Two circles, of eight students each, walk round and round, their bodies seeming to be pulled in two directions: Legs follow the circumference and torsos face the radius. Outside arms curve inward at waist level, as if resting along the back of a chair. Inner arms rise in a graceful arc, thumb and index fingers extended. All eyes stare intently into the center.

Staccato commands of "Wang Monkey," "Single Change," "Double Change," "Roc Bird" resound, and the orbiting stops. With surprising swiftness, legs pivot around, thighs together, feet pigeon-toed as arms swing out and a kick follows. In a blink the methodical walk resumes in the opposite direction.

This is pa-kua , an internal system of Chinese boxing for fitness and self-defense. The circular style is usually taught with a similar but linear boxing method, hsing-i . Central to all soft-style martial arts (another is t'ai chi ch'uan ) is a force called ch'i . When the mind and body's center of gravity shifts to the region below the navel - tan-t'ien - muscles and bones unclog and the ch'i flows freely. Liberated ch'i enables a small person to overcome a larger opponent.

Unleashing your ch'i takes a few years, according to instructor Bob Smith. Students of pa-kua/hsing-i find other rewards in their diligent practice that make the wait worthwhile - but don't expect literal explanations for their devotion. They are as subtle and elusive as the form itself.

For Suzanne Getz, a ceramicist who has been studying pa-kua for a year, it's an enjoyable exercise that increases her power of concentration and instills well-being.

"Pa-kua has its own momentum," says Anna Sofaer. After dabbling in yoga, aikido, folk dance and t'ai chi, she finds hsing-i and pa-kua the most satisfying movement arts because it has "a spiral movement of circles on circles that is both relaxing and freeing."

The boxing forms take on mathematical and philosophical tones for Warren Conner, a furniture builder who has been studying for six years. Conner says that pa-kua (and any movement art) reacquaints the body with an innate rhythm and the circles, ovals and curves found in nature and the universe.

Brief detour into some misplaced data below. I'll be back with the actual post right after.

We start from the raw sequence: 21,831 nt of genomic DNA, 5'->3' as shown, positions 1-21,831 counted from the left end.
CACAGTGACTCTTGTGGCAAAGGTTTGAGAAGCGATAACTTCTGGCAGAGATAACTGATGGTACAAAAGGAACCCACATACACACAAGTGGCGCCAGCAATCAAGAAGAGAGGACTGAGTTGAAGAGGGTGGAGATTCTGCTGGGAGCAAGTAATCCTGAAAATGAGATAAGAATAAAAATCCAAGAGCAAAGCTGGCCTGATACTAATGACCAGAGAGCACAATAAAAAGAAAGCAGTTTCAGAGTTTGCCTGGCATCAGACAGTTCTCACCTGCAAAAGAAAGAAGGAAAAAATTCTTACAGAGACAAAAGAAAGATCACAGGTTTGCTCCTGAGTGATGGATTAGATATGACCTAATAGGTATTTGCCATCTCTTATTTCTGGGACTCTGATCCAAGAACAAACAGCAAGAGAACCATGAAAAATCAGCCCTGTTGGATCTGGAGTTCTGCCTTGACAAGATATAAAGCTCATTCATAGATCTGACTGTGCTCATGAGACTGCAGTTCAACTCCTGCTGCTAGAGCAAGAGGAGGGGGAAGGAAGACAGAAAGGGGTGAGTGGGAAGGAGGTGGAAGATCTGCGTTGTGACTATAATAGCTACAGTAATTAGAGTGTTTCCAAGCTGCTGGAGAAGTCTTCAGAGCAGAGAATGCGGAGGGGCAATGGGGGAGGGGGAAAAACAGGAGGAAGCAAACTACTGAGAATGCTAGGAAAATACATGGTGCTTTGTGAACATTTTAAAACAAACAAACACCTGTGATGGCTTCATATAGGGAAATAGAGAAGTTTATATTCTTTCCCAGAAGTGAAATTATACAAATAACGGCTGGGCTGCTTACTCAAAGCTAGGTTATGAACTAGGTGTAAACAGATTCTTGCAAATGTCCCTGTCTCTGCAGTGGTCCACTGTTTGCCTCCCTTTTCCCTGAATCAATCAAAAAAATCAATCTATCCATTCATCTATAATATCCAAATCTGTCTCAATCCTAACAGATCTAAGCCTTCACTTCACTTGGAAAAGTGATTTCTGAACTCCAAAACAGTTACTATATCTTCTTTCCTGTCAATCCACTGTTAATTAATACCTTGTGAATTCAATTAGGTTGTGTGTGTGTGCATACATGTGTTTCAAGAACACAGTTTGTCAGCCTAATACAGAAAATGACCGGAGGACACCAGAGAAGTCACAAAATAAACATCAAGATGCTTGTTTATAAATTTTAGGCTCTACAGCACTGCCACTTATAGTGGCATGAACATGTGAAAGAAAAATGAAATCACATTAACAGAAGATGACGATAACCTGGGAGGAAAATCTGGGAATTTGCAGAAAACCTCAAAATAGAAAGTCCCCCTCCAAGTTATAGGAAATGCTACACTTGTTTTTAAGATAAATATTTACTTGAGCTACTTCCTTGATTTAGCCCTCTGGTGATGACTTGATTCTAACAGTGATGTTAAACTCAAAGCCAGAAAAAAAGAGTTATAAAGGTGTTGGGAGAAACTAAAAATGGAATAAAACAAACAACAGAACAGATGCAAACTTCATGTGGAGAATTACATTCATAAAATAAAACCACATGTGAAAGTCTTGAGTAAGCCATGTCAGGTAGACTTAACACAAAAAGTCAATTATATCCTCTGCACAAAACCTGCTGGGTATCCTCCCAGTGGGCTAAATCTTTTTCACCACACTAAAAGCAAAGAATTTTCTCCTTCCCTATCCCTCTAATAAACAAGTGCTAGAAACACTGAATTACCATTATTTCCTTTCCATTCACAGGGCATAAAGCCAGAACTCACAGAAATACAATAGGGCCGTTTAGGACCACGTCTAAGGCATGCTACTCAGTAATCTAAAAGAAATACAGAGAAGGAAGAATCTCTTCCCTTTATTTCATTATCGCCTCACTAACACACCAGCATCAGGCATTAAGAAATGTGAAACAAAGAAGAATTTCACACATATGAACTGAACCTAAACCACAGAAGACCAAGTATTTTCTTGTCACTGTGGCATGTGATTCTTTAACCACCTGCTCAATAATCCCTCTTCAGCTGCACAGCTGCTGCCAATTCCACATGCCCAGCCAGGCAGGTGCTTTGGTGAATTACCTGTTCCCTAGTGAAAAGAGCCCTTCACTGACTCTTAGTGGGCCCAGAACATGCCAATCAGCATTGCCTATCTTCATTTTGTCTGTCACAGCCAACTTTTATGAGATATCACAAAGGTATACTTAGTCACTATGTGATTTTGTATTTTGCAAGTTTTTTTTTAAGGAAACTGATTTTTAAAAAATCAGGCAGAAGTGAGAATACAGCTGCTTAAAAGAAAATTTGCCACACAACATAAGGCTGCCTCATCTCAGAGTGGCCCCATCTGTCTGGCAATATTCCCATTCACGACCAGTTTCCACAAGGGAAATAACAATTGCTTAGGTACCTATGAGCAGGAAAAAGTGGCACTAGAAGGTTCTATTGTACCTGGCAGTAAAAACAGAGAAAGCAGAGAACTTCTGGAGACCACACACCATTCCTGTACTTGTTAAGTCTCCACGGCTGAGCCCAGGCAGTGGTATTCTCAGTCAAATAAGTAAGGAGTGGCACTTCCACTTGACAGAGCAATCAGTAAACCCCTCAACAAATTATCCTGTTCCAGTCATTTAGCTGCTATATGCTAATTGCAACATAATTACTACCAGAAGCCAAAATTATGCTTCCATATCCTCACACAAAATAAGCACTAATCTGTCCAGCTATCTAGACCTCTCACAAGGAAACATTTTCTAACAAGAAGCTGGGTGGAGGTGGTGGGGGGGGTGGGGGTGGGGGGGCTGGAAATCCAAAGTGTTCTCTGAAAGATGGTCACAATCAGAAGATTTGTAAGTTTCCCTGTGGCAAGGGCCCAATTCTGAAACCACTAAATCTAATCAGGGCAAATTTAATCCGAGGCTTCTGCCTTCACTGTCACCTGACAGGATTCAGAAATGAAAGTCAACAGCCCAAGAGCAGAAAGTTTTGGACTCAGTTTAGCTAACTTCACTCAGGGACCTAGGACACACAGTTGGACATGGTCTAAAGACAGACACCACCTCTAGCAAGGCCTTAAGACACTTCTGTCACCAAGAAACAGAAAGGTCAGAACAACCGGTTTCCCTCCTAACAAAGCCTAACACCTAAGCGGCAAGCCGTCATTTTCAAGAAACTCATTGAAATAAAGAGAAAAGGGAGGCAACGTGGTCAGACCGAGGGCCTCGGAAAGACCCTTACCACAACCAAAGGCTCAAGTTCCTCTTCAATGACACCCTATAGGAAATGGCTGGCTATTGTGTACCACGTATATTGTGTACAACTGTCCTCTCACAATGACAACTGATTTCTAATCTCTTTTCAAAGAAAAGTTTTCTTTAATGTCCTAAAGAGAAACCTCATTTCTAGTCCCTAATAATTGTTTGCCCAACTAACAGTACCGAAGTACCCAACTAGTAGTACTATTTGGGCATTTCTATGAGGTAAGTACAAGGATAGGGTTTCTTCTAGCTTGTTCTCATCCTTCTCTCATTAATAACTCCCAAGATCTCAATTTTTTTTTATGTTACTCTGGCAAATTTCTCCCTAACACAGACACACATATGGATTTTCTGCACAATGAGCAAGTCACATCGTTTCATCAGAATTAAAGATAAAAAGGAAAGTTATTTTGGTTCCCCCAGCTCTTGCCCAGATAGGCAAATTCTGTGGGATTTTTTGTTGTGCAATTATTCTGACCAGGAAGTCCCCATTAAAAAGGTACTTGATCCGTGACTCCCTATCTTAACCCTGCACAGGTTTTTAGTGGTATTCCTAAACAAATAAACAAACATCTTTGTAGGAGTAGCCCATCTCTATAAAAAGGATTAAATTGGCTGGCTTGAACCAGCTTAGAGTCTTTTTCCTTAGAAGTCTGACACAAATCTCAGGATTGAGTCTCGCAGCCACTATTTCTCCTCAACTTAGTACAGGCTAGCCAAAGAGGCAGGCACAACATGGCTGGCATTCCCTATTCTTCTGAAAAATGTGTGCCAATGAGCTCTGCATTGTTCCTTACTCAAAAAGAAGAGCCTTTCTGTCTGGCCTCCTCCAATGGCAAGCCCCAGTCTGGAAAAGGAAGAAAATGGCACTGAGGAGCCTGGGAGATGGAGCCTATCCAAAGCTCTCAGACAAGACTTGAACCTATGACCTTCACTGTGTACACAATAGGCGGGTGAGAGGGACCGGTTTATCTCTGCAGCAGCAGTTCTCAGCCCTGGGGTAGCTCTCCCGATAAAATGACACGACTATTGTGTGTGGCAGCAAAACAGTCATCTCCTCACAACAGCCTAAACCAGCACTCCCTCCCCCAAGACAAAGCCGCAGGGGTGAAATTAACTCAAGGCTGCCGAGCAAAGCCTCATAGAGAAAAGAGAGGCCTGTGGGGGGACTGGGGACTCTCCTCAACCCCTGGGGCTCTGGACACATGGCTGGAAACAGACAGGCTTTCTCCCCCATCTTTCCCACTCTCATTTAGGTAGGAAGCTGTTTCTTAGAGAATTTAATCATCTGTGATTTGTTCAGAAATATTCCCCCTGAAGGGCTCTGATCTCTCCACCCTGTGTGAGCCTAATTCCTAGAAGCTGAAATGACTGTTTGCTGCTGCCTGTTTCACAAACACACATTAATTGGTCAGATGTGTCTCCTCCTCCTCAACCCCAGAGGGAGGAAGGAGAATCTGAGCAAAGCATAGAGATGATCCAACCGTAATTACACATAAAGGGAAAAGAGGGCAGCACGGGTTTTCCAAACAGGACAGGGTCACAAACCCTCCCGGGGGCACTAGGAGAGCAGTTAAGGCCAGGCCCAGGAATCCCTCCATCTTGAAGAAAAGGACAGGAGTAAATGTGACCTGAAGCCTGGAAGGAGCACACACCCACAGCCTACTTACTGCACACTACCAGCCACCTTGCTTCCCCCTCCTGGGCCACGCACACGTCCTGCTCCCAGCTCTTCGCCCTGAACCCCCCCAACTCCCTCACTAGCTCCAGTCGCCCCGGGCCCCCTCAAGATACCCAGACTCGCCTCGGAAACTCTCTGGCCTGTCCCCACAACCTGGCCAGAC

Through relaxation, he says, the body regains an innate balance and sensitivity, and this in turn promotes flexibility.

Pa-kua's origins are appropriately mysterious. As tradition has it, it was in the mountains of Jiangsu Province where Dong Haichuan (of Hebei Province) learned the art from a Taoist who rescued him from starvation in the 19th century.

Hsing-i's origins are equally elusive. A noted 17th century boxer in Shanghai, Ji Longfeng, also learned from a Taoist monk he met in the Zhongnan Mountains. The two methods joined forces in the 19th century when hsing-i master Guo Yunshen (known as the "Divine Crushing Hand") fought pa-kua expert Dong Haichuan. The contest lasted two days with Dong defeating Guo on the third. Each impressed with the other's system, they agreed to teach their students both forms, a tradition maintained today.

The local pa-kua/hsing-i teacher, Bob Smith, says he is the first American to learn these forms. A judo black belt, former boxer and author of many books on martial arts, Smith worked in Taiwan as a civilian adviser to the Navy in the late '50s. His free time was spent studying with masters of every form from Shaolin temple boxing to t'ai chi.

"When I came back from Taiwan in 1962, I did some Shaolin but didn't feel like jumping around and kicking anymore," said Smith, whose primary devotion for 20 years was to judo. "Judo is no good after about 35. My back is lousy, really lousy from taking all those falls for students up into my 40s."

So Smith started t'ai chi, hsing-i and pa-kua classes. "You can practice soft forms your whole life, well into old age" he says. "Hard forms are just too wearing."